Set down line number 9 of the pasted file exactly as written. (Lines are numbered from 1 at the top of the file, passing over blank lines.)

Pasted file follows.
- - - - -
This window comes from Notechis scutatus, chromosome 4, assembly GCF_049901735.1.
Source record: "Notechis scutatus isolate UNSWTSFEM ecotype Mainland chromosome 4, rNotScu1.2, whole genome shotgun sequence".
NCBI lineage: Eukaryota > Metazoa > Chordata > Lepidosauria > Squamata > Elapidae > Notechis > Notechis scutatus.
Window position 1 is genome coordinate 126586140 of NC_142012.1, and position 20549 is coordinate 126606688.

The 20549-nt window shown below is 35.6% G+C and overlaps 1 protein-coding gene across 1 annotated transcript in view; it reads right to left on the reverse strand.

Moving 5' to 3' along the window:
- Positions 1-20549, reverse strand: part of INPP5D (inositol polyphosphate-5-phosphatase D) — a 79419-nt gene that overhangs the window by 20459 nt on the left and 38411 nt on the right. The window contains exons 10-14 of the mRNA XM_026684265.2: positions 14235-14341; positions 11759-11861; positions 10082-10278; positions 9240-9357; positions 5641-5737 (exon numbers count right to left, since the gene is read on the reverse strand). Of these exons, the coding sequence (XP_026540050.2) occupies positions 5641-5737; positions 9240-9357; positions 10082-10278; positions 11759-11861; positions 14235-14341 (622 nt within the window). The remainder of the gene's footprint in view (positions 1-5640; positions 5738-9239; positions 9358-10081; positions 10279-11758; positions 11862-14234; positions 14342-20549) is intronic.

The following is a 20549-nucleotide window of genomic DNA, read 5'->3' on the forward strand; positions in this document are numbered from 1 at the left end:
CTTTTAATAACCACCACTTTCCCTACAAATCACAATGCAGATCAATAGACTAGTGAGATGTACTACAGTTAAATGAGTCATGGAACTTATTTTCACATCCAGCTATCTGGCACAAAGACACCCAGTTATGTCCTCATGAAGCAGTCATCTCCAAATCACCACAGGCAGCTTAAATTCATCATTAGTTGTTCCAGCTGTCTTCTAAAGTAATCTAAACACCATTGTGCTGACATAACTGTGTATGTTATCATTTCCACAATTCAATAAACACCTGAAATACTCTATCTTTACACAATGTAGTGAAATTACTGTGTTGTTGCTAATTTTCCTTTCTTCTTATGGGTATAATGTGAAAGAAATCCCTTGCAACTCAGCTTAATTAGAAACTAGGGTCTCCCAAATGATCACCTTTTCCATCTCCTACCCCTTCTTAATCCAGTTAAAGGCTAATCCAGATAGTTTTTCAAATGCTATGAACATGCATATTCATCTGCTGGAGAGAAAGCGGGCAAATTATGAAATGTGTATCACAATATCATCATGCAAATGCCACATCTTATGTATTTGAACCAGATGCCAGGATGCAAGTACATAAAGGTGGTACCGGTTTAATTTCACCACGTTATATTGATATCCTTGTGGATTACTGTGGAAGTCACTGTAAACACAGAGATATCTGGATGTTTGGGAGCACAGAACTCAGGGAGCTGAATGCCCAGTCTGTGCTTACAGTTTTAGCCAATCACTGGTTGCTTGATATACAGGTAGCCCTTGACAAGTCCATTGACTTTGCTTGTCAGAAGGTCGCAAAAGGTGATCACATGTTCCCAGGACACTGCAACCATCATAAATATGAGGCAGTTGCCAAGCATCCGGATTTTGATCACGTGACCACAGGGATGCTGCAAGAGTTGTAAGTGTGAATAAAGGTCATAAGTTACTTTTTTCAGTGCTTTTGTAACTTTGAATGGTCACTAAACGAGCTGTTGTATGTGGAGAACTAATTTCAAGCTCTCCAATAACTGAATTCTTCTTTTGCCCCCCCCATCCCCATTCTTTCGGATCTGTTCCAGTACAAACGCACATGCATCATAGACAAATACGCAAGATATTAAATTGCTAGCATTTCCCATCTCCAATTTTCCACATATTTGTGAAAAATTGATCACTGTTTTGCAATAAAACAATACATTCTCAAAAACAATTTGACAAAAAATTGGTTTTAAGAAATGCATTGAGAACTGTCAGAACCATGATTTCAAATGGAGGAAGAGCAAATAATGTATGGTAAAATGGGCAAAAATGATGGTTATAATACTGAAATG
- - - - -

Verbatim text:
CTTTTAATAACCACCACTTTCCCTACAAATCACAATGCAGATCAATAGACTAGTGAGATGTACTACAGTTAAATGAGTCATGGAACTTATTTTCACATCCAGCTATCTGGCACAAAGACACCCAGTTATGTCCTCATGAAGCAGTCATCTCCAAATCACCACAGGCAGCTTAAATTCATCATTAGTTGTTCCAGCTGTCTTCTAAAGTAATCTAAACACCATTGTGCTGACATAACTGTGTATGTTATCATTTCCACAATTCAATAAACACCTGAAATACTCTATCTTTACACAATGTAGTGAAATTACTGTGTTGTTGCTAATTTTCCTTTCTTCTTATGGGTATAATGTGAAAGAAATCCCTTGCAACTCAGCTTAATTAGAAACTAGGGTCTCCCAAATGATCACCTTTTCCATCTCCTACCCCTTCTTAATCCAGTTAAAGGCTAATCCAGATAGTTTTTCAAATGCTATGAACATGCATATTCATCTGCTGGAGAGAAAGCGGGCAAATTATGAAATGTGTATCACAATATCATCATGCAAATGCCACATCTTATGTATTTGAACCAGATGCCAGGATGCAAGTACATAAAGGTGGTACCGGTTTAATTTCACCACGTTATATTGATATCCTTGTGGATTACTGTGGAAGTCACTGTAAACACAGAGATATCTGGATGTTTGGGAGCACAGAACTCAGGGAGCTGAATGCCCAGTCTGTGCTTACAGTTTTAGCCAATCACTGGTTGCTTGATATACAGGTAGCCCTTGACAAGTCCATTGACTTTGCTTGTCAGAAGGTCGCAAAAGGTGATCACATGTTCCCAGGACACTGCAACCATCATAAATATGAGGCAGTTGCCAAGCATCCGGATTTTGATCACGTGACCACAGGGATGCTGCAAGAGTTGTAAGTGTGAATAAAGGTCATAAGTTACTTTTTTCAGTGCTTTTGTAACTTTGAATGGTCACTAAACGAGCTGTTGTATGTGGAGAACTAATTTCAAGCTCTCCAATAACTGAATTCTTCTTTTGCCCCCCCCATCCCCATTCTTTCGGATCTGTTCCAGTACAAACGCACATGCATCATAGACAAATACGCAAGATATTAAATTGCTAGCATTTCCCATCTCCAATTTTCCACATATTTGTGAAAAATTGATCACTGTTTTGCAATAAAACAATACATTCTCAAAAACAATTTGACAAAAAATTGGTTTTAAGAAATGCATTGAGAACTGTCAGAACCATGATTTCAAATGGAGGAAGAGCAAATAATGTATGGTAAAATGGGCAAAAATGATGGTTATAATACTGAAATG